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Protecting America's National Forests, a report by the Heritage Forests Campaign

Heritage Forests Campaign Fact Sheet

Bush “Healthy Forests” Plan Would Increase Logging and Eliminate Environmental Protections

The wildfire threat to homes and communities is a serious problem that requires a thoughtful and balanced approach to wildfire prevention and forest thinning. The Bush Administration’s ‘Healthy Forests Initiative’ is exploiting the fear of wildfires in order to eliminate environmental protections and boost commercial logging. The Healthy Forest Initiative is a blatant and extreme attack on environmental laws and public participation in national forest management. By eliminating all requirements for environmental review and all opportunities for public comment and administrative appeal, the Administration's plan is even more extreme than the 1995 Salvage Rider.

The Administration’s Healthy Forests initiative would:

  • open more than 20 million acres to logging and thinning in our national forests;
  • waive environmental laws, public comment, administrative appeals and judicial review;
  • fail to give priority to threatened communities and watersheds; and
  • allow timber companies to log large, fire resistant trees, rather than just the smaller trees and underbrush that constitute the major fire danger.

Investigations by the General Accounting Office and the U.S. Department of Agriculture Inspector General have found little evidence that the Forest Service has been allocating National Fire Plan funds as Congress has directed to the highest risk communities and ecosystems. In Fiscal Year 2002, the Forest Service spent only 39 percent of the hazardous fuel reduction funds near homes and communities. We support a balanced approach to wildfire prevention and forest thinning that protects homes and communities, protects the environment, helps small businesses and ensures accountability. Forest thinning should occur in areas where human safety and property loss are most endangered.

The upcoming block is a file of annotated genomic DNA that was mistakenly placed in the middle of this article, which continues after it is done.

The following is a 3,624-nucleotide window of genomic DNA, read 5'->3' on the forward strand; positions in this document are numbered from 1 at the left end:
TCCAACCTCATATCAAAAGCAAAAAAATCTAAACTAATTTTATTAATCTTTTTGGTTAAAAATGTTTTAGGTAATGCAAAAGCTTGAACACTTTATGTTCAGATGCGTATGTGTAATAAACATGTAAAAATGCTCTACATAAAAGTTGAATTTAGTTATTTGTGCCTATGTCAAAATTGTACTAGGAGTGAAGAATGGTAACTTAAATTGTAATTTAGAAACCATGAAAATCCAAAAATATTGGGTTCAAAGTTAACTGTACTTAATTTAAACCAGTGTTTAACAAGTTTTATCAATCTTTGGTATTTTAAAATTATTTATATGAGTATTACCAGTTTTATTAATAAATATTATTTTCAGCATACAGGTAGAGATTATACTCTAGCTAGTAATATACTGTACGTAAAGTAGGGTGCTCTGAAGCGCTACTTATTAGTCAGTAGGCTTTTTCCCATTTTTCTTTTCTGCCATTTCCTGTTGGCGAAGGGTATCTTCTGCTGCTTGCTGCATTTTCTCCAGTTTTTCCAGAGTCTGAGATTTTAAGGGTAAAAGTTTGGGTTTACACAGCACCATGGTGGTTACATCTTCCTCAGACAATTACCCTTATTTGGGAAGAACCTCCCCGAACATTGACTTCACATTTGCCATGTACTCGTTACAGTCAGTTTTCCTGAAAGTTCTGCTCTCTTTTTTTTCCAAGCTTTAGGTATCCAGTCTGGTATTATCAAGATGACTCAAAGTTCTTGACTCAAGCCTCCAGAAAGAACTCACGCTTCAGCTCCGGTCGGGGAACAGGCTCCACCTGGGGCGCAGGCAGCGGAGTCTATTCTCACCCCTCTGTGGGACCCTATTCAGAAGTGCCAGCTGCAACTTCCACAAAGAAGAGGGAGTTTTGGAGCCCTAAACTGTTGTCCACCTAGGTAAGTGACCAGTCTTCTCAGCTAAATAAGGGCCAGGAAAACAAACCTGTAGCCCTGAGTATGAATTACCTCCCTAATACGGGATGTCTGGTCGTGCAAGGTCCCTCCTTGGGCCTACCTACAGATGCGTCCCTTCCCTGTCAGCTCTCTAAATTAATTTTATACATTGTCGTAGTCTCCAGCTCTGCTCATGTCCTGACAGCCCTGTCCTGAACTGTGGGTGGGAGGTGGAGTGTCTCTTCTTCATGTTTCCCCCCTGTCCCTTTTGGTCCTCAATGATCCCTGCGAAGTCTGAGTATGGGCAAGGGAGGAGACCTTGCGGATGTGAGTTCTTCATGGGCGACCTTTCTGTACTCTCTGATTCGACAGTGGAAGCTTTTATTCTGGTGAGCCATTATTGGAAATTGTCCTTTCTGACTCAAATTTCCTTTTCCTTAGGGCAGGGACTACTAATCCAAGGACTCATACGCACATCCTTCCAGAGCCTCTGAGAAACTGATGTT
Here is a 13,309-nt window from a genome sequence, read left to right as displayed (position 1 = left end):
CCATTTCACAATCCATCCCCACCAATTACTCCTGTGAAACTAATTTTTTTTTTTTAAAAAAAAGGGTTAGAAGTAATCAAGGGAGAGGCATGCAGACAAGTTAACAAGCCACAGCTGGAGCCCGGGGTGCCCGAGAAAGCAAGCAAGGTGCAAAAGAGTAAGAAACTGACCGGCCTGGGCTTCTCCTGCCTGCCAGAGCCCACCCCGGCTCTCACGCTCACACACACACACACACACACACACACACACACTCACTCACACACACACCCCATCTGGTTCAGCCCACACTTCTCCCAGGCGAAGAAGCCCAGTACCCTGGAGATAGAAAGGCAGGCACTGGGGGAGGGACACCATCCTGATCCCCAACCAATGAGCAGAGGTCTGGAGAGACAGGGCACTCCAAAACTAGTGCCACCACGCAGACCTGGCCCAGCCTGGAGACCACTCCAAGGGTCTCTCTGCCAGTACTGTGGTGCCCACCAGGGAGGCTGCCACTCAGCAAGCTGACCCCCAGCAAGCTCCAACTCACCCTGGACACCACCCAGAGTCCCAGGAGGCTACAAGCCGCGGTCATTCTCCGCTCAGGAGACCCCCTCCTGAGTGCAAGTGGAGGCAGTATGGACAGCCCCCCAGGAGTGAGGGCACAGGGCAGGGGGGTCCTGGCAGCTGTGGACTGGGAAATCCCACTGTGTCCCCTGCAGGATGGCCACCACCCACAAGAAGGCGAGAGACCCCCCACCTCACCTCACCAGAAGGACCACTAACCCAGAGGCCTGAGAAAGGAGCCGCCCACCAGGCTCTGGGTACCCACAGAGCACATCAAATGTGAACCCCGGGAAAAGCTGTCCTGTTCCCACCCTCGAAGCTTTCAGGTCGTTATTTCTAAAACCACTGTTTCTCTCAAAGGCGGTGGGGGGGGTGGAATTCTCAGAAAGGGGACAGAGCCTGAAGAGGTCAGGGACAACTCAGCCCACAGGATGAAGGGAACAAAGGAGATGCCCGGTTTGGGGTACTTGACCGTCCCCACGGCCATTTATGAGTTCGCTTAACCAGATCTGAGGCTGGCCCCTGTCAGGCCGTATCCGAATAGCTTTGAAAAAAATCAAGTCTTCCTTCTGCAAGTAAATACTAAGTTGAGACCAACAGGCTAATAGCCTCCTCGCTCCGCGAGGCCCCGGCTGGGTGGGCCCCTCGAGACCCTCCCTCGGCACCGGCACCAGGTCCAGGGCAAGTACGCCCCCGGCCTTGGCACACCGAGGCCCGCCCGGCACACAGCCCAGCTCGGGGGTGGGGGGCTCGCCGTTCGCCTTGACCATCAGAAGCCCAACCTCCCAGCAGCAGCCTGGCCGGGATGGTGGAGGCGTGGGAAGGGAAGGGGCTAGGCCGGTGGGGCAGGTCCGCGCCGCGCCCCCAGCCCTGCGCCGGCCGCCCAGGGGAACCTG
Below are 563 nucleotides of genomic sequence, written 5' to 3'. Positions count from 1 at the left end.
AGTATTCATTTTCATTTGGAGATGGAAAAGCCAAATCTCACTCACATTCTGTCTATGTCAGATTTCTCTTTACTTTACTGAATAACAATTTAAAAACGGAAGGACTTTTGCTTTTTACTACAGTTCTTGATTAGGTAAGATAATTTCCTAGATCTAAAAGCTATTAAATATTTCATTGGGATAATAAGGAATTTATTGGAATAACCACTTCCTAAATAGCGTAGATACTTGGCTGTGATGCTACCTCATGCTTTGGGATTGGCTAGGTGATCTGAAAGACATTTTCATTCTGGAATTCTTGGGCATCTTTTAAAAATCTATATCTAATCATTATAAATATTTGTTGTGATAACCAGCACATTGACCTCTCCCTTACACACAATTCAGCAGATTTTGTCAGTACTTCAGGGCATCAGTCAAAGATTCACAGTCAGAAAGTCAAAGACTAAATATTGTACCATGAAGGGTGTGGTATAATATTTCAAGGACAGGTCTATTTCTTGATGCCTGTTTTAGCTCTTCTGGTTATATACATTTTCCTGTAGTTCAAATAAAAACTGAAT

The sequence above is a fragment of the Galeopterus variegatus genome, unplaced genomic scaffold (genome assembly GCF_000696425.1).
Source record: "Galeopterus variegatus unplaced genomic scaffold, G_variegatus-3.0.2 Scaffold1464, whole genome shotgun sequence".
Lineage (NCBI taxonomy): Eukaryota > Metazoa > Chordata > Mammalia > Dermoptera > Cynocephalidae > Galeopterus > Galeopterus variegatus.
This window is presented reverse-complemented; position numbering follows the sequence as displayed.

In conclusion, key elements of the Healthy Forests Initiative are likely to be extremely controversial and vehemently opposed by the environmental community. The Initiative is remarkably narrow in its scope: it focuses almost exclusively on reducing "needless red tape and lawsuits" as the key to improving forest health and preventing unnaturally intense wildfires. The Initiative does not even mention the need for additional funding to implement the National Fire Plan; nor does it address many key issues in fire prevention, such as actions to reduce fire risks in the wildland-urban interface.

Thus, from an environmental perspective, the Bush Administration seems to be more interested in overriding environmental laws and eliminating public participation than it is in developing a comprehensive and broadly supported strategy for reducing wildfire risks and restoring healthy forests and rangelands. Unfortunately, the Bush Administration seems to be missing an historic opportunity to forge a public consensus on how to deal with wildfire prevention.

White House materials can be found at: http://www.fs.fed.us/projects/HFI/
Sierra Club: http://www.sierraclub.org/forests/

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